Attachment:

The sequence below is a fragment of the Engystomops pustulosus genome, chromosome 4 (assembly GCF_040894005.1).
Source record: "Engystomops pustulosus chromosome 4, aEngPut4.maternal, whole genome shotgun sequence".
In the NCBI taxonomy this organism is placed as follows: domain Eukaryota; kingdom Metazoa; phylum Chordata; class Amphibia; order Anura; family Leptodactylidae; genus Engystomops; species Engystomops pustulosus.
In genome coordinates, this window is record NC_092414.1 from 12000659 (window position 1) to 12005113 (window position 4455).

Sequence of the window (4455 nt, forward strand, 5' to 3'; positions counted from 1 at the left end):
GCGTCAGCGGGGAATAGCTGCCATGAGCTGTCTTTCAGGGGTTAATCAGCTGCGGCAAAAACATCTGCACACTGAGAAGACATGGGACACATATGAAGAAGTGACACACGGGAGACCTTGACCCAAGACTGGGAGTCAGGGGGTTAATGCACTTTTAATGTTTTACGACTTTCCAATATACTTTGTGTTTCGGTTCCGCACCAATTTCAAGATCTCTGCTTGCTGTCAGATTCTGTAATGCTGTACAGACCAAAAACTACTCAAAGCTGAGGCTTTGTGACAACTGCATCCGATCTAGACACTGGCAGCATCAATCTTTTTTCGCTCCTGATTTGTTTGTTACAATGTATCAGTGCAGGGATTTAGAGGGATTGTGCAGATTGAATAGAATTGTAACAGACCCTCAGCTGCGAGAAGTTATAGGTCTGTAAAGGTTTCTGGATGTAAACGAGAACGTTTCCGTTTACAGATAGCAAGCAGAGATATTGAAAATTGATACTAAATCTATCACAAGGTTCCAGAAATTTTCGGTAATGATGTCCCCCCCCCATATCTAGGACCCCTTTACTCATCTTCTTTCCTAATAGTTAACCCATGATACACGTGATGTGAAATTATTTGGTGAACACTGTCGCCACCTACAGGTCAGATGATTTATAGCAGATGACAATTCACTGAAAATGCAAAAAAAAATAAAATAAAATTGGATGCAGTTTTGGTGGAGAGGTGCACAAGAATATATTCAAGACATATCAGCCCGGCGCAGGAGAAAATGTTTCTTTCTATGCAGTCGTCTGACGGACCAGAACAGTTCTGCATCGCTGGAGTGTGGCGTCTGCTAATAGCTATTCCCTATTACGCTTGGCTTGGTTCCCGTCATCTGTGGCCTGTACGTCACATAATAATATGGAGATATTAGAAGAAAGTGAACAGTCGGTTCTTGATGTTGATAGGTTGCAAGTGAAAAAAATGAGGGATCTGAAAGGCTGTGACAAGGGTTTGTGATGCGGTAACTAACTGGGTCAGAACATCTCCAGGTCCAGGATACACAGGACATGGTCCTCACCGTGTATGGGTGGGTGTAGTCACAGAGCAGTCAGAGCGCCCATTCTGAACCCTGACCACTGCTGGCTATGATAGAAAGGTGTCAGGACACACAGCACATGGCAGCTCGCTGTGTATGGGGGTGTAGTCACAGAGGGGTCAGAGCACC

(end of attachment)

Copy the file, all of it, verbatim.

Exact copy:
The sequence below is a fragment of the Engystomops pustulosus genome, chromosome 4 (assembly GCF_040894005.1).
Source record: "Engystomops pustulosus chromosome 4, aEngPut4.maternal, whole genome shotgun sequence".
In the NCBI taxonomy this organism is placed as follows: domain Eukaryota; kingdom Metazoa; phylum Chordata; class Amphibia; order Anura; family Leptodactylidae; genus Engystomops; species Engystomops pustulosus.
In genome coordinates, this window is record NC_092414.1 from 12000659 (window position 1) to 12005113 (window position 4455).

Sequence of the window (4455 nt, forward strand, 5' to 3'; positions counted from 1 at the left end):
GCGTCAGCGGGGAATAGCTGCCATGAGCTGTCTTTCAGGGGTTAATCAGCTGCGGCAAAAACATCTGCACACTGAGAAGACATGGGACACATATGAAGAAGTGACACACGGGAGACCTTGACCCAAGACTGGGAGTCAGGGGGTTAATGCACTTTTAATGTTTTACGACTTTCCAATATACTTTGTGTTTCGGTTCCGCACCAATTTCAAGATCTCTGCTTGCTGTCAGATTCTGTAATGCTGTACAGACCAAAAACTACTCAAAGCTGAGGCTTTGTGACAACTGCATCCGATCTAGACACTGGCAGCATCAATCTTTTTTCGCTCCTGATTTGTTTGTTACAATGTATCAGTGCAGGGATTTAGAGGGATTGTGCAGATTGAATAGAATTGTAACAGACCCTCAGCTGCGAGAAGTTATAGGTCTGTAAAGGTTTCTGGATGTAAACGAGAACGTTTCCGTTTACAGATAGCAAGCAGAGATATTGAAAATTGATACTAAATCTATCACAAGGTTCCAGAAATTTTCGGTAATGATGTCCCCCCCCCATATCTAGGACCCCTTTACTCATCTTCTTTCCTAATAGTTAACCCATGATACACGTGATGTGAAATTATTTGGTGAACACTGTCGCCACCTACAGGTCAGATGATTTATAGCAGATGACAATTCACTGAAAATGCAAAAAAAAATAAAATAAAATTGGATGCAGTTTTGGTGGAGAGGTGCACAAGAATATATTCAAGACATATCAGCCCGGCGCAGGAGAAAATGTTTCTTTCTATGCAGTCGTCTGACGGACCAGAACAGTTCTGCATCGCTGGAGTGTGGCGTCTGCTAATAGCTATTCCCTATTACGCTTGGCTTGGTTCCCGTCATCTGTGGCCTGTACGTCACATAATAATATGGAGATATTAGAAGAAAGTGAACAGTCGGTTCTTGATGTTGATAGGTTGCAAGTGAAAAAAATGAGGGATCTGAAAGGCTGTGACAAGGGTTTGTGATGCGGTAACTAACTGGGTCAGAACATCTCCAGGTCCAGGATACACAGGACATGGTCCTCACCGTGTATGGGTGGGTGTAGTCACAGAGCAGTCAGAGCGCCCATTCTGAACCCTGACCACTGCTGGCTATGATAGAAAGGTGTCAGGACACACAGCACATGGCAGCTCGCTGTGTATGGGGGTGTAGTCACAGAGGGGTCAGAGCACC